Interview Q&A: How To Answer "How Do You Handle Stress?"

Updated February 3, 2023

If you’ve ever held a job—or even if you’re new to the workforce—you’re probably familiar with feelings of stress at work. Potential employers may sometimes ask about how you handle stress in a job interview. When they ask this question, interviewers are looking for information on how you'll react in stressful moments, and how your reaction may affect your team and the company overall.

In this article, we share tips to help guide your answer and provide some example answers.

Key takeaways:

  • Employers ask this question to determine how you might handle challenging situations that come with the job.

  • Explain the tools, methods and techniques you use to work under pressure.

  • Use the STAR response technique to offer a specific example of a time you handled stress well.

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Why employers ask about stress

Interviewers want to make the best hire for each role. If they know that a certain role sometimes involves stressful situations, they may want to verify that a candidate can react to that environment in a constructive rather than destructive manner.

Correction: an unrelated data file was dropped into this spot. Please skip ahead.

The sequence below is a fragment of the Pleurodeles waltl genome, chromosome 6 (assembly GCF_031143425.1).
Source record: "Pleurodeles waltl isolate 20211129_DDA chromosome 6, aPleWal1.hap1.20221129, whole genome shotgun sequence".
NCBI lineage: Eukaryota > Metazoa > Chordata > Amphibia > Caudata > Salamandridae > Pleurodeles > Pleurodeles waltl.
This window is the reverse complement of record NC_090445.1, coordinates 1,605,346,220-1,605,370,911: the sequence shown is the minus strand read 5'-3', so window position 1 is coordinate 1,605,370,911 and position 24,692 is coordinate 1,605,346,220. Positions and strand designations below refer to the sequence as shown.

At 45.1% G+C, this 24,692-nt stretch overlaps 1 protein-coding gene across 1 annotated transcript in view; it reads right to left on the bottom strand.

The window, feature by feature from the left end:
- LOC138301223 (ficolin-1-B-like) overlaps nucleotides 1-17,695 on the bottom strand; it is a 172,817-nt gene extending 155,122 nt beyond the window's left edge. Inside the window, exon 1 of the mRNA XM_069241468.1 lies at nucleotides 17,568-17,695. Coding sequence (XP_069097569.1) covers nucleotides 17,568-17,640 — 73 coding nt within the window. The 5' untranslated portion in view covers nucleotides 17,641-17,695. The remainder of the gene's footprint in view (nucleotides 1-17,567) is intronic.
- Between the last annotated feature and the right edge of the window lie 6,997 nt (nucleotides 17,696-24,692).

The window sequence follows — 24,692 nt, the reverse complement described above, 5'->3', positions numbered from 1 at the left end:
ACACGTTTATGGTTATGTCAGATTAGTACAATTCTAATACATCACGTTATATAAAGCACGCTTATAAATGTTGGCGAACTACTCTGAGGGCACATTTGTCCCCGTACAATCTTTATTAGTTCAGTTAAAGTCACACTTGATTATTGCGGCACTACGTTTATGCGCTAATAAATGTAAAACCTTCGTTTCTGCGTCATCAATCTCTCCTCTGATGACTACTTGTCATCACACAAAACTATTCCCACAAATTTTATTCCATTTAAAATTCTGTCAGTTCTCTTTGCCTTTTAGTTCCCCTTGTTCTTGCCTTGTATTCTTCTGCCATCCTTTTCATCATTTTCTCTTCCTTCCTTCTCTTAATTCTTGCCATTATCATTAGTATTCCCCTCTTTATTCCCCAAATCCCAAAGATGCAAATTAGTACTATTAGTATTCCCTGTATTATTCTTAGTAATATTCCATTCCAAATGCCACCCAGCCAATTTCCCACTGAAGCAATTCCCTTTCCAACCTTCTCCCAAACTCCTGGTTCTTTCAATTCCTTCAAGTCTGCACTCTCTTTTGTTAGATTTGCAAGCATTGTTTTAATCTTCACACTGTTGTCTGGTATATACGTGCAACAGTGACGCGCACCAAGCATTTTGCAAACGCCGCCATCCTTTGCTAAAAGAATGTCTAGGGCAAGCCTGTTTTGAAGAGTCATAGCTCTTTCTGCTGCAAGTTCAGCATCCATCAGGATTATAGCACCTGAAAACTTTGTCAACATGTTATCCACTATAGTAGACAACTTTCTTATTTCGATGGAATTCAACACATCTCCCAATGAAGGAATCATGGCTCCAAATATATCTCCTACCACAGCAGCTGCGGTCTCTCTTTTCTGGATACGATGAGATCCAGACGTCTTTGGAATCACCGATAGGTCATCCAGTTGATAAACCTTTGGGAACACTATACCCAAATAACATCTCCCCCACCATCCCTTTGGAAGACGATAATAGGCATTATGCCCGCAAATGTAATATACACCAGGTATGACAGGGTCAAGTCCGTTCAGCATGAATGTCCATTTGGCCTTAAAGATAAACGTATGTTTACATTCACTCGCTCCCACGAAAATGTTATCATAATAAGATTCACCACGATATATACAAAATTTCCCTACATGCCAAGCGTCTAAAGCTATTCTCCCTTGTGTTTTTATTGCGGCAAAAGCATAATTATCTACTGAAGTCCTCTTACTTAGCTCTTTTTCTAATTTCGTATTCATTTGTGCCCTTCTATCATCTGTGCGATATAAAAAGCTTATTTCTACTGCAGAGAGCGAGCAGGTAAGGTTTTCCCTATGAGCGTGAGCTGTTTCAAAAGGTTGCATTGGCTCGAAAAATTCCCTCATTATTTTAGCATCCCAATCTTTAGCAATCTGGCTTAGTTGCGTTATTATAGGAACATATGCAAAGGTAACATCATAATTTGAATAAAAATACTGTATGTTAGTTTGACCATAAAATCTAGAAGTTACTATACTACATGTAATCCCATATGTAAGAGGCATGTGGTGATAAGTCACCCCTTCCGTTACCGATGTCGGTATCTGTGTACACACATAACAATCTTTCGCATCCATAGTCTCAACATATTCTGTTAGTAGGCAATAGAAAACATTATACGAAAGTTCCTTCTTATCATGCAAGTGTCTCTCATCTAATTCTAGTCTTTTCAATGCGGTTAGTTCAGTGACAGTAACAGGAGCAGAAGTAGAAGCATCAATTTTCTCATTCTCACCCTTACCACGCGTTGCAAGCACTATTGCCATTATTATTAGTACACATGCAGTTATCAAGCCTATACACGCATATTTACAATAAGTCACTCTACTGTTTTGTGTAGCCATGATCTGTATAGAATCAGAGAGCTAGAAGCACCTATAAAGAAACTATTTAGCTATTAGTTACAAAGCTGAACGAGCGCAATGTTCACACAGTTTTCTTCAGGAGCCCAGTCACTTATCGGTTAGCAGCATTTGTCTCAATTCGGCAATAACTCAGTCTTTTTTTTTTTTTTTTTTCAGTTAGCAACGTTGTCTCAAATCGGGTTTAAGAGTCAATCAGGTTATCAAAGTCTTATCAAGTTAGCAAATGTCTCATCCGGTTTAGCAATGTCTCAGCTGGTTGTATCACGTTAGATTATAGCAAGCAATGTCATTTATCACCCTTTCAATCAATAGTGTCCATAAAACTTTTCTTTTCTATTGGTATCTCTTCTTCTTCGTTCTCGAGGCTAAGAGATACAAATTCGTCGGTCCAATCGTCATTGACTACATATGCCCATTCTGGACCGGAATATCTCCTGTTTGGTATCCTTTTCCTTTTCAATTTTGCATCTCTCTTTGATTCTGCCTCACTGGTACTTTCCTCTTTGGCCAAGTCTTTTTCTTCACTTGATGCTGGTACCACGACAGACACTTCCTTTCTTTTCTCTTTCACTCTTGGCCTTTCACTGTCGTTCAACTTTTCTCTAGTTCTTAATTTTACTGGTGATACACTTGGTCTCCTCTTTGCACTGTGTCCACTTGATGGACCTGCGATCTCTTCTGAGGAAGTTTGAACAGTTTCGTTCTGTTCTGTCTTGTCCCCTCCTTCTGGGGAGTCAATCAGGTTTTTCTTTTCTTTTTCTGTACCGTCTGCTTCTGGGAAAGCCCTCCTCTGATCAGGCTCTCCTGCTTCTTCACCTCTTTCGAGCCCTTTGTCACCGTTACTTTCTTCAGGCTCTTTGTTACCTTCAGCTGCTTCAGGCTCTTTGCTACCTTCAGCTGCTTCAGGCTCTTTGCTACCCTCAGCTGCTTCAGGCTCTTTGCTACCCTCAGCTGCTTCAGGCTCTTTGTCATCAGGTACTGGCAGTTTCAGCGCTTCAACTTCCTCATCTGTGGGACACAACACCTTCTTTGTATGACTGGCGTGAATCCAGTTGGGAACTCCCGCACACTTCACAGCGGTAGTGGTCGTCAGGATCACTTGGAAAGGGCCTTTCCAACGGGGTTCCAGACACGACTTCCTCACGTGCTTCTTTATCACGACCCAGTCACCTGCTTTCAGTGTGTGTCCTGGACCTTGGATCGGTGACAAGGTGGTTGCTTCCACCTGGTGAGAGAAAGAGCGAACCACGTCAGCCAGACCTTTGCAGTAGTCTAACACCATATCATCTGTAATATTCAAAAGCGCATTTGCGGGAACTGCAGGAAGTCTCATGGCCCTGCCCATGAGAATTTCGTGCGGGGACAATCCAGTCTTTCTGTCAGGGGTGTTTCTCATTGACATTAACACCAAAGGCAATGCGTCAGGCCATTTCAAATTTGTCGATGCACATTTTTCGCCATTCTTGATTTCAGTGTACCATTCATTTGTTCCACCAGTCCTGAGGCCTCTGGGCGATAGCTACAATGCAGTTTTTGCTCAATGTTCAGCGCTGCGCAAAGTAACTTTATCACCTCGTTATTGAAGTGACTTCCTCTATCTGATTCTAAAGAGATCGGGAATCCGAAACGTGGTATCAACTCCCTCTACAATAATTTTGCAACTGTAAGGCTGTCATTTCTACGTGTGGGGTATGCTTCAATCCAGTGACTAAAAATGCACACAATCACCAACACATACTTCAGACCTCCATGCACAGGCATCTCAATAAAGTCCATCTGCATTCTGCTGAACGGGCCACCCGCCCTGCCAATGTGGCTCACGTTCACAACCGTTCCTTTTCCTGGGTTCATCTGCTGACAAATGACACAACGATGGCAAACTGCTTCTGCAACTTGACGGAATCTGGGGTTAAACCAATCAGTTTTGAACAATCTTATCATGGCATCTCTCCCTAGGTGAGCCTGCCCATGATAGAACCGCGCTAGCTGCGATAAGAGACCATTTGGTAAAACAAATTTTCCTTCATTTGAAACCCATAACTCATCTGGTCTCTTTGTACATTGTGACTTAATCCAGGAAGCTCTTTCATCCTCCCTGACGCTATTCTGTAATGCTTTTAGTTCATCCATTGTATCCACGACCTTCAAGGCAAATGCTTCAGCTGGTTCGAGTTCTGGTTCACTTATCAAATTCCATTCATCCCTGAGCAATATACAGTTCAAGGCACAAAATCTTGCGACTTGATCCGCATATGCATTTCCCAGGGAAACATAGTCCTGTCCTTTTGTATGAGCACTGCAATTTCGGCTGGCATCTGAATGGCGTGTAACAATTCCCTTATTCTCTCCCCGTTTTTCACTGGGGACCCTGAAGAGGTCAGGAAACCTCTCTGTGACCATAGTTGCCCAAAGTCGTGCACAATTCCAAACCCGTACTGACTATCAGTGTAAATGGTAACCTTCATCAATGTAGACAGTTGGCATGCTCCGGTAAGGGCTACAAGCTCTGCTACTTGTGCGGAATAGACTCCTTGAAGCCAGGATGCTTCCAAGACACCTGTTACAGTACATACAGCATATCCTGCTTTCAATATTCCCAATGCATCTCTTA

Related: 9 Ways To Calm Your Job Interview Nerves

Employees who understand their stress reactions are an asset to hiring managers. They will appreciate a candidate who:

  • Is motivated by healthy pressure and uses it to produce quality, efficient work

  • Avoids stress by planning and prioritizing work

  • Keeps open lines of transparent, constructive communication with managers and colleagues

  • Has healthy boundaries

  • Takes note of their stressors and reactive tendencies to work on areas of improvement

Related: Job Interview Tips: How To Make a Great First Impression

How to answer questions about stress

As you start to prepare your answer to this question, think of a time you experienced stress in the workplace.

1. Spend some time thinking about how you approach stress